Jessica Gould covers politics and public finance for WNYC.
Outside The Carlos Danger Zone: 7 Things You May Have Missed This Week
Friday, July 26, 2013
WNYC took a look at seven stories you may have missed this week during Weiner Watch 2013 (part II).
1. The Long Goodbye: City Council tells Madison Square Garden time is running out
The City Council votes to limit the lease for Madison Square Garden to 10 years. Council speaker Christine Quinn told reporters on Thursday that it’s been too difficult to improve Penn Station with Madison Square Garden on top of it, so it’s time for MSG to plan to move: “We need to make sure Penn Station becomes what we need it to be a really 21st Century grand entrance into the greatest city in the world. Not what Senator Moynihan and others historically described as a bunch of rat tunnels that lead people in and out of the city every day."
2. This is Not Your Beautiful House: A lengthy list for public housing
Days after Rev. Al Sharpton hosts a sleepover for mayoral hopefuls at the Lincoln Houses in East Harlem, a woman was killed in a shooting there. Meanwhile, the New York Times reports that there are 227,000 people on the list for public housing in New York – with less than 6,000 units actually opening up annually.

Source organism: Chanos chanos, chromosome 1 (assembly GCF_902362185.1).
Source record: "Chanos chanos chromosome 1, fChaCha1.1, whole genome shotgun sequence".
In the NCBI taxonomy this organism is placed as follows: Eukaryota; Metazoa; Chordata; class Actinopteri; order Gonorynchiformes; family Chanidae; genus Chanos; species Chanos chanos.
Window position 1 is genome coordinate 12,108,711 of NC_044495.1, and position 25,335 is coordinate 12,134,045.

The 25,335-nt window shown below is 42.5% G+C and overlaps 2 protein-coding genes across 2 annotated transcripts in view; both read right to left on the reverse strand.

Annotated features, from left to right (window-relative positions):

3. Death Row: Ronell Wilson becomes the first New Yorker in four decades to get death penalty
Wilson was convicted in 2006 of shooting undercover detectives during a botched gun sting. Prosecutors said Wilson remained violent in prison, inducting fellow inmates into his gang and plotting against guards.
4. Home Court Advantage: The United States Tennis Association to expand its footprint in Queens
After a year-long battle, the City Council gave permission for expansion at the home of the U.S. Open. The USTA will put just over $10 million toward improvements at Flushing Meadows in return for permission to use parkland to replace two out of three stadiums and add 7,000 seats, parking and walkways.
5. Stop and Frisk Showdown: Bloomberg vetoes two bills to curb stop and frisk
One bill would create an inspector general to oversee the police department. The other would expand the definition of racial profiling to allow people who feel they’ve been discriminated against to sue police. Speaker Christine Quinn says she expects the council to override the vetoes in August.
6. Emergency Room: Temperatures rise over plans to close two Brooklyn hospitals
Long Island College Hospital in Cobble Hill has only 11 patients left, and owner SUNY downstate promises to move forward with closure despite a week of protests. Meanwhile, the state demands a plan to close Interfaith Medical Center in Bed-Stuy. Both hospitals have had major financial problems.
7. "The Hills" Are Alive: New park coming to Governors Island
City officials broke ground for a new park called The Hills at the southern end of Governors Island that will use debris, dirt and remnants of an imploded building to create sloping landscapes and winding pathways. Google chairman Eric Schmidt and his wife Wendy promise $15 million, part of $36 million in private funds slated for the park, which will open in 2015.